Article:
GRAND RAPIDS — Varnum Riddering Schmidt & Howlett will be presented with the Advocate of the Year award at the Grand Rapids Area Chamber of Commerce’s Minority Business Celebration at Frederik Meijer Gardens and Sculpture Park tomorrow.
Advocate of the Year is one of six Minority Business Awards available to businesses and individuals deemed by the chamber’s Minority Business Council to have best demonstrated a commitment to help advance the local minority business community. Three will be handed out at the Tuesday luncheon.
Varnum was founded in 1888 and currently employs 150 lawyers across five offices in Michigan and Wisconsin.
By its own account, Varnum not only represents women- and minority-owned businesses and advocates on their behalf, but it also supports organizations dedicated to improving the business climate for minorities.
Its members have worked with organizations that advance the interests of minority businesses, such as the local Commerce Minority Business Month Committee, the Holland Chamber’s Business Connections Committee, the Grand Rapids Urban League’s Micro Loan Committee, Lakeshore Ethnic Diversity Alliance and Heartside Ministries.
Varnum has participated in the Grand Rapids Bar Association’s Minority Clerkship Program since its inception in 1990. More than 10 years ago, it established a Diversity Committee to promote corporate-wide awareness, understanding and appreciation of diversity. Many of the firm’s attorneys have completed the Institute for Healing Racism program.
For more than five years, Varnum has provided legal counsel for several Native American tribes in Michigan, as well as offered pro bono assistance to individual tribal members in establishing businesses and joint ventures.
A few years ago, Aquinas College’s Woodrick Institute approached the firm about the possibility of creating an organization that would work to enhance community life for professionals of color and offer them social networking opportunities. Varnum provided the seed money that gave birth to the Multi-Racial Association of Professionals (MAP).
David Rhem, chair of the firm’s Diversity Committee, said Varnum’s work with MAP is especially significant..
“The Woodrick Institute came to us and asked if our firm would contribute money and legal expertise to get MAP up and running. I think the organization was sorely needed because it’s an important tool for attracting and retaining professionals of color in the community.”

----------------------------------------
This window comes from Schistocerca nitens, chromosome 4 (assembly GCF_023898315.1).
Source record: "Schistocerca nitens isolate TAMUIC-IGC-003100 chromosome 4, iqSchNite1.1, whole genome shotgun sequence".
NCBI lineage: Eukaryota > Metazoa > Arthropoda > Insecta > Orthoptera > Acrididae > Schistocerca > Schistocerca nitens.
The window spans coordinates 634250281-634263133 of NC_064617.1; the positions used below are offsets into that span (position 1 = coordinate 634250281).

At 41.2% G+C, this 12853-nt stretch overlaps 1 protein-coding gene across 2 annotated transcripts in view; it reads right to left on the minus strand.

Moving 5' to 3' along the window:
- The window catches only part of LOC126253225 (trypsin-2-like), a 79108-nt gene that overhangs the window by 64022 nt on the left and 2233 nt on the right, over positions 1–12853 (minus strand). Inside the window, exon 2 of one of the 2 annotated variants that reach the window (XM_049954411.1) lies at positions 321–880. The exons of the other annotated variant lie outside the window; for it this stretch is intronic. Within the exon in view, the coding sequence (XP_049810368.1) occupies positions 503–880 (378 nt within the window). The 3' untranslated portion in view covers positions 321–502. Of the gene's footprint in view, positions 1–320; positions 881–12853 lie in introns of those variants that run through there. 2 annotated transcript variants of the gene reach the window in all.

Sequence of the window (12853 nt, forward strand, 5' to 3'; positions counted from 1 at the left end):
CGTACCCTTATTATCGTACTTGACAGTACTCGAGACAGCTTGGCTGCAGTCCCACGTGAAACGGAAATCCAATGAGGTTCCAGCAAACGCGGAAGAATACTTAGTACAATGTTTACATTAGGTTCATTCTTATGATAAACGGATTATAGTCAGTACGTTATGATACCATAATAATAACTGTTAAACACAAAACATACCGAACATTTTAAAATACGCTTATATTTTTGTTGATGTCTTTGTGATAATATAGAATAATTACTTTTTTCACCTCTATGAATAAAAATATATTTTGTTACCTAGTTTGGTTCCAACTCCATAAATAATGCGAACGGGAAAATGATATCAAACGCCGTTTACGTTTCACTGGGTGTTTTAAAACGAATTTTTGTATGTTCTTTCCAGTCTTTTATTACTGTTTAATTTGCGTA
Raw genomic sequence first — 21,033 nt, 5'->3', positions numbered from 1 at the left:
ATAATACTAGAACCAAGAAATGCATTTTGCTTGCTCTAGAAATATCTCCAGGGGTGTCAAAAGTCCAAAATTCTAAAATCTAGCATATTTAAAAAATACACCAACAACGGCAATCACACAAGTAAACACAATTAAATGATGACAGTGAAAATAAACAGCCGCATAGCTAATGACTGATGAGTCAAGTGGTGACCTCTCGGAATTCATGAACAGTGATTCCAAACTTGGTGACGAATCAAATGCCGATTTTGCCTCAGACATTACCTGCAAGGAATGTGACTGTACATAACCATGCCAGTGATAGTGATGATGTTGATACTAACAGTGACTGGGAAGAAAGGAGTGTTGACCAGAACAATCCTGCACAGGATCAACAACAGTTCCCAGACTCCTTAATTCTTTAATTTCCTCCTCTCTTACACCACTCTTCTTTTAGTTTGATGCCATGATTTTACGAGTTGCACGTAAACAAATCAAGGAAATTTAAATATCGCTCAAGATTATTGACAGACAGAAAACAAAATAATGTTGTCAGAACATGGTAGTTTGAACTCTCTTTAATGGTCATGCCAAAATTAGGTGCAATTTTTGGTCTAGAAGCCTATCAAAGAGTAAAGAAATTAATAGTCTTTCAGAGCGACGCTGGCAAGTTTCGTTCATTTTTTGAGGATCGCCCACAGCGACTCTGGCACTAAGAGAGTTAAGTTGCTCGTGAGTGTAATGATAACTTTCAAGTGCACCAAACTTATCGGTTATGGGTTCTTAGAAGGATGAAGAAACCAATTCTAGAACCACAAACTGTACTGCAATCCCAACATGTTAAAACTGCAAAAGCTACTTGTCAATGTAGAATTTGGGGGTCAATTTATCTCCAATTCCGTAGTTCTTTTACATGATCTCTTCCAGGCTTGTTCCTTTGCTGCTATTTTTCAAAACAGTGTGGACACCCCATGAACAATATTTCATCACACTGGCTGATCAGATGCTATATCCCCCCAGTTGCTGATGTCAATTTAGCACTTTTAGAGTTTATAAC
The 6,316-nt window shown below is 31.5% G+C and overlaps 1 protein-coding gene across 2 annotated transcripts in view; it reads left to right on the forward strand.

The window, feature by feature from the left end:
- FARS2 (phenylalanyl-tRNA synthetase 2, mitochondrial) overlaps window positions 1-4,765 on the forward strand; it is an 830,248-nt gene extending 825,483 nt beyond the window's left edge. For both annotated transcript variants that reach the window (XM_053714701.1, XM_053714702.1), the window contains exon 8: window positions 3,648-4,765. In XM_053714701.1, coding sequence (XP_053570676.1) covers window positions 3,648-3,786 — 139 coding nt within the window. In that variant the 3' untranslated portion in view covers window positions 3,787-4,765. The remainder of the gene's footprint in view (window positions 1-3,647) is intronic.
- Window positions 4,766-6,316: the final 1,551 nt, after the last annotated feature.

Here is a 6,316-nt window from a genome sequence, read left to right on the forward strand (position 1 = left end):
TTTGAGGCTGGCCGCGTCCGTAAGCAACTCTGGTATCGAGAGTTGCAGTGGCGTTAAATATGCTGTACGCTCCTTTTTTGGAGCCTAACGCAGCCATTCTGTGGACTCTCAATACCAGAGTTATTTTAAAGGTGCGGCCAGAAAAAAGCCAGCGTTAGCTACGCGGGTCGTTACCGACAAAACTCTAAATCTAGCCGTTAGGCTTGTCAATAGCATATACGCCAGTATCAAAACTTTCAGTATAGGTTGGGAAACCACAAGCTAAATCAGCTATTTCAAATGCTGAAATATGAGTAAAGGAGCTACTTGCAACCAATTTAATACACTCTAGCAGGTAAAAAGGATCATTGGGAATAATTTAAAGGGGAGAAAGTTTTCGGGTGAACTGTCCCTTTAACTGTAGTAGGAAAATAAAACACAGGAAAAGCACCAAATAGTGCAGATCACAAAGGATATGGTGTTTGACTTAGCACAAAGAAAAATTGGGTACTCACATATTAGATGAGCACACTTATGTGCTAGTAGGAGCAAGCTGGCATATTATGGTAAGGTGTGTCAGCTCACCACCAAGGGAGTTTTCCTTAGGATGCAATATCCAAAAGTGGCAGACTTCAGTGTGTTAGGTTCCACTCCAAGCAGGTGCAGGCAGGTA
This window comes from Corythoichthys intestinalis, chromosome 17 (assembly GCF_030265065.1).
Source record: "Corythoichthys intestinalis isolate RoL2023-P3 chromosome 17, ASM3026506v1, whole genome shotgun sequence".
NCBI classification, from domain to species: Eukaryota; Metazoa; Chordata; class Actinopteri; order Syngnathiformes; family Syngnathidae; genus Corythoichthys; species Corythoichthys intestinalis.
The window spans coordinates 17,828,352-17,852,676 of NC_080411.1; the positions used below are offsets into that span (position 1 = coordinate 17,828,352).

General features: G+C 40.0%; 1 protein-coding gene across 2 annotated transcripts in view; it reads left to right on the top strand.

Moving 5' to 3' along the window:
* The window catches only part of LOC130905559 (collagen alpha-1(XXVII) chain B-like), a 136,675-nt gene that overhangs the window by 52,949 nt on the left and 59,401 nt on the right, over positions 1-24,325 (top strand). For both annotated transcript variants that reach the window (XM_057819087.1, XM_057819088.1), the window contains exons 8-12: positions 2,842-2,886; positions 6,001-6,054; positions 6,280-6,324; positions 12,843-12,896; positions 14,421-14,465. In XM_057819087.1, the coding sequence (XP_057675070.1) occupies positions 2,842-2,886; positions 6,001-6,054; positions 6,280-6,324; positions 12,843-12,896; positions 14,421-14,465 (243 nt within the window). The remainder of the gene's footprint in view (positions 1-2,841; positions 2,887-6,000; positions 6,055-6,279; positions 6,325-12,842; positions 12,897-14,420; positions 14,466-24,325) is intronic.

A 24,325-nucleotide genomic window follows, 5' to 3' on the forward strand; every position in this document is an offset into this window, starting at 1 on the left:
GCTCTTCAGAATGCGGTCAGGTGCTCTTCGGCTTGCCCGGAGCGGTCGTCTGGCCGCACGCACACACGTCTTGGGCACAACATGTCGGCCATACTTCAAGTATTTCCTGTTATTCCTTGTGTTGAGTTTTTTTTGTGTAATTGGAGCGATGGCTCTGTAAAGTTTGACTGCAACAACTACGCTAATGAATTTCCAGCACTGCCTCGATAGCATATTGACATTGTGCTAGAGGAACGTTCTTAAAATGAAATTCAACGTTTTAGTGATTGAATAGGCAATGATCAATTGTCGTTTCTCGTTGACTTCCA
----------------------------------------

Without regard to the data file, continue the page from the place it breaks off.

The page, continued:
Rhem also thinks the firm’s support of the Summit on Racism, both in Kent and Ottawa counties, has been important. He has been personally involved in planning the Ottawa area summits and in co-chairing a business action team that created a tool kit for employers to help them recruit and retain people of color.
“I think that by supporting efforts like the summits to increase awareness about racial issues and diversity helps raise the bar for everyone,” he said. “Part of the initiative is focusing on vendor-supplier diversity so that’s a direct tie in to that process, as well.”
He said a survey at a firm retreat recently revealed that staff “overwhelmingly” agreed that diversity within the firm is good for business, too.
But it’s not just minority-owned business clients that are demanding that, it’s general counsel from Fortune 500 companies, too, he observed.
“They have diversity on their agenda and that’s what they ask us when they put out requests for proposals. The question has gone beyond ‘what are your numbers?’ to ‘what are you actually doing?’”
Rhem noted that Varnum’s involvement in the minority business community has not been “just a one- or two-year thing,” but an ongoing effort. He believes that is what led to the Advocate of the Year Award.
Varnum Attorney Patrick Miles Jr. said Varnum is “really a leader” in the legal community in terms of diversity, as well as assisting minority businesses. The firm, he said, represents many minority-owned companies in the area and has also helped many of its large corporate clients find minority business partners.
“Clearly that’s an important issue in the automotive and office furniture industries, as well as others. So, it makes good business sense for us to be part of that effort. As clients grow, we like to grow with them.”
Miles’ work with Bing Goei, owner of Eastern Floral, is a case in point. Goei wanted to expand his small floral shop and sought help from Miles, who, like Goei, is a “minority person.” Miles handled the legal details that allowed the company to grow into a five-shop operation with 110 employees.
Miles would like to see local minority businesses grow in size because he believes they would make a big difference in the cultural, political and economic environment in Grand Rapids.
“There’s a business and economic imperative to diversifying your employment base, and we’ve been acutely aware of that for well over a decade,” Miles remarked. “We have tried to stay at the forefront of recruiting, hiring and promoting people of color and women.”